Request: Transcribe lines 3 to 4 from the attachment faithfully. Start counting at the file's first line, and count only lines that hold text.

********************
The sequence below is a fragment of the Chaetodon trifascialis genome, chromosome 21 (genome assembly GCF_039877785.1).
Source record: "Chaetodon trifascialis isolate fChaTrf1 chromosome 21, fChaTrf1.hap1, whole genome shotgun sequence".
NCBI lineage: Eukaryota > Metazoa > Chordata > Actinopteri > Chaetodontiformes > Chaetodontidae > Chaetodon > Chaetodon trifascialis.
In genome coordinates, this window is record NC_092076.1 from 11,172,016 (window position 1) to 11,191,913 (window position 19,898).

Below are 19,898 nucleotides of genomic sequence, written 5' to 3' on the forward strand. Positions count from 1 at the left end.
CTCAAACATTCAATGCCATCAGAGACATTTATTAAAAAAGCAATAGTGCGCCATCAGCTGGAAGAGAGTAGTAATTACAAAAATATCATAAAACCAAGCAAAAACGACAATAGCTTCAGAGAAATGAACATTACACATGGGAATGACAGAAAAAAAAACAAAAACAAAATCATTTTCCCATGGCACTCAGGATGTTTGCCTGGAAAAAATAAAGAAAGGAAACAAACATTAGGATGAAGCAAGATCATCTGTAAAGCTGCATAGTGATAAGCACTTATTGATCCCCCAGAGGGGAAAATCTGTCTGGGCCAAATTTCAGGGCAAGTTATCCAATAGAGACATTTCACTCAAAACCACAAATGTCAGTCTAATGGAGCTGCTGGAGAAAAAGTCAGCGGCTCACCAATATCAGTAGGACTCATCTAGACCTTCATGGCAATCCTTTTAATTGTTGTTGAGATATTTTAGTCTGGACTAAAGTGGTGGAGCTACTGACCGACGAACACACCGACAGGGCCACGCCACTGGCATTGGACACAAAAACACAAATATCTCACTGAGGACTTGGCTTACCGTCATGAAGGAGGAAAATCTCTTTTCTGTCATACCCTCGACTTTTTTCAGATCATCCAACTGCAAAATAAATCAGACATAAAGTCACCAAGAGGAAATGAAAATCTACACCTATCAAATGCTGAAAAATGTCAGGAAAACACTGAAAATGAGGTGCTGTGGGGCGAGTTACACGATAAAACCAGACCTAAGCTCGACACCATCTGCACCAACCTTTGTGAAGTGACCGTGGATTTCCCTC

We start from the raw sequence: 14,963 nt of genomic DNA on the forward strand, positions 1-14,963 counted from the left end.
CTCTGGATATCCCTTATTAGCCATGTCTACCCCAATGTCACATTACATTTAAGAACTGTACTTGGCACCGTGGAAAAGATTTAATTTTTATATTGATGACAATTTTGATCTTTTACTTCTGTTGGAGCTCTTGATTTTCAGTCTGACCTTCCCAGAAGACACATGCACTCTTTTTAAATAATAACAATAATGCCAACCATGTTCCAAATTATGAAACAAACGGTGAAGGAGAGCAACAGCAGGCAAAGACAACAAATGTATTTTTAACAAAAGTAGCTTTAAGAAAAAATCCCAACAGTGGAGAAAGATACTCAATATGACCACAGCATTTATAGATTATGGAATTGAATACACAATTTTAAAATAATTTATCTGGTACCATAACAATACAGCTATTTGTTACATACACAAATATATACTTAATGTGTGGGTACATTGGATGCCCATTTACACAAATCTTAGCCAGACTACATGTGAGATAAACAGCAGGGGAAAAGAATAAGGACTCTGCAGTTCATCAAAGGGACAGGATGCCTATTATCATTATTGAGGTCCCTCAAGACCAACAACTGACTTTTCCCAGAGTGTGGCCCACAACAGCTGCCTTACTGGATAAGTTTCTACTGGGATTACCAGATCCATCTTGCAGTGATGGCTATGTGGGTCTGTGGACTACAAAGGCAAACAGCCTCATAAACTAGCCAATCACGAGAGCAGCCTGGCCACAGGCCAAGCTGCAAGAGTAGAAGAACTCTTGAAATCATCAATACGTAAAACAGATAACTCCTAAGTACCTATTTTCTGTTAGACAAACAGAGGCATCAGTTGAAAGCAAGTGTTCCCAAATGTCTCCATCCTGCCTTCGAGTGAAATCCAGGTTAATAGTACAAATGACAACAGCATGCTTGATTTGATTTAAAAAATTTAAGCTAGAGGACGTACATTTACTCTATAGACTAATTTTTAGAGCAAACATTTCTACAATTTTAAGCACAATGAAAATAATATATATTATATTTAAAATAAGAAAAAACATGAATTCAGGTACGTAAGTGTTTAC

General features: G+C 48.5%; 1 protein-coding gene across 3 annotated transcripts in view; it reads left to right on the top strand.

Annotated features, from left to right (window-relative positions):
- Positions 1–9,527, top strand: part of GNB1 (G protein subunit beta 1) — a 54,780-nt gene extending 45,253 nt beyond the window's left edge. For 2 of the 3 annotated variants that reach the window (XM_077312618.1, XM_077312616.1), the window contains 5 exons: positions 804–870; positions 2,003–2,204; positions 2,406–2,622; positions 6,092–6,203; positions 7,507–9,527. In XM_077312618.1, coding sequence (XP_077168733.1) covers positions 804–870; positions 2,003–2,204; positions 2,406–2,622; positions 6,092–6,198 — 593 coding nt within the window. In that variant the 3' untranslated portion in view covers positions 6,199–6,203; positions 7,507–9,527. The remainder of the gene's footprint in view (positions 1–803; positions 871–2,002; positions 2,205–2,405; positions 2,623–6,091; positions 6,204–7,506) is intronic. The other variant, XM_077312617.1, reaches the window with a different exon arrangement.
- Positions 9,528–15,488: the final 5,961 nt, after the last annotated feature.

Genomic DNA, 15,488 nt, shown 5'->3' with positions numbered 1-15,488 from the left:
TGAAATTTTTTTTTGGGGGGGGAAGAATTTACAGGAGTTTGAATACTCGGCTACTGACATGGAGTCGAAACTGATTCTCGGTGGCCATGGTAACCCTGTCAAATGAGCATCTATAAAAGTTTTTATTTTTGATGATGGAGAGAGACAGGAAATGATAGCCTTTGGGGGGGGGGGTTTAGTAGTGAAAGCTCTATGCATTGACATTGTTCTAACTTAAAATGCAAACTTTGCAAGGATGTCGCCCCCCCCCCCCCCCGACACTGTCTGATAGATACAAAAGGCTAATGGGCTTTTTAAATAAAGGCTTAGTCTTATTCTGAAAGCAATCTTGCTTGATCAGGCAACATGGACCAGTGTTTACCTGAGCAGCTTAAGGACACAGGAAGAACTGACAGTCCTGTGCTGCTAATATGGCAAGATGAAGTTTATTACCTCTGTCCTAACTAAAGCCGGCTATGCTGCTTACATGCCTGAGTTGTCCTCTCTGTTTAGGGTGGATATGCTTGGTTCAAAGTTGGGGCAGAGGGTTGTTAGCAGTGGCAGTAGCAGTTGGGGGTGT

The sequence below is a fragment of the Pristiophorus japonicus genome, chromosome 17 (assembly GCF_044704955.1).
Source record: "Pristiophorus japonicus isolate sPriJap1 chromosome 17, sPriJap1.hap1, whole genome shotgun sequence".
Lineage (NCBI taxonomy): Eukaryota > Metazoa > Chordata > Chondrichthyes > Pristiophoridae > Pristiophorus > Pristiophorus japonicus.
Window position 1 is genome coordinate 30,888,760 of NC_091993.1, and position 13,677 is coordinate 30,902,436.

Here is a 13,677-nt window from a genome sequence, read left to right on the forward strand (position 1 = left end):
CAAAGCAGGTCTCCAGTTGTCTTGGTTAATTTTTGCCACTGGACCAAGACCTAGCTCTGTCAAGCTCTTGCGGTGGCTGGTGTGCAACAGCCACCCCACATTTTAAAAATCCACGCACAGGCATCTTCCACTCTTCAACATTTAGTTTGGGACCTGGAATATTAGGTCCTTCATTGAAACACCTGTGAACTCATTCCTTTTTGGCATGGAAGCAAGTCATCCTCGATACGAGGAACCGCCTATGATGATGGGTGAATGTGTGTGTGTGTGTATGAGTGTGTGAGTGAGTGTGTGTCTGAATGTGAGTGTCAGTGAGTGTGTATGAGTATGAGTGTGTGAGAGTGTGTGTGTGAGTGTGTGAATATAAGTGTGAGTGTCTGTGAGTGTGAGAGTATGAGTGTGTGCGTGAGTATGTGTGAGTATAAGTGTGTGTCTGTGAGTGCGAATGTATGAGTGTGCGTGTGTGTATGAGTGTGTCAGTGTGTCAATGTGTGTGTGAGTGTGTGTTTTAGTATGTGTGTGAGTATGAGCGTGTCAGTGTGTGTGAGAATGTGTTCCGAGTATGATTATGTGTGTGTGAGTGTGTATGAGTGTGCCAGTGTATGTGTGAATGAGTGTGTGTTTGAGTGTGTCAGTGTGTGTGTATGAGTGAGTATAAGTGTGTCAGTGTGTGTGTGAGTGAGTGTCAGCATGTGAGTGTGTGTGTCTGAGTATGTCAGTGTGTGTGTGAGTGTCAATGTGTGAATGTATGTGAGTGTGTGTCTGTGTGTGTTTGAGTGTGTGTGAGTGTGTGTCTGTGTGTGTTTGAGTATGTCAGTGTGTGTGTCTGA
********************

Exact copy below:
NCBI lineage: Eukaryota > Metazoa > Chordata > Actinopteri > Chaetodontiformes > Chaetodontidae > Chaetodon > Chaetodon trifascialis.
In genome coordinates, this window is record NC_092076.1 from 11,172,016 (window position 1) to 11,191,913 (window position 19,898).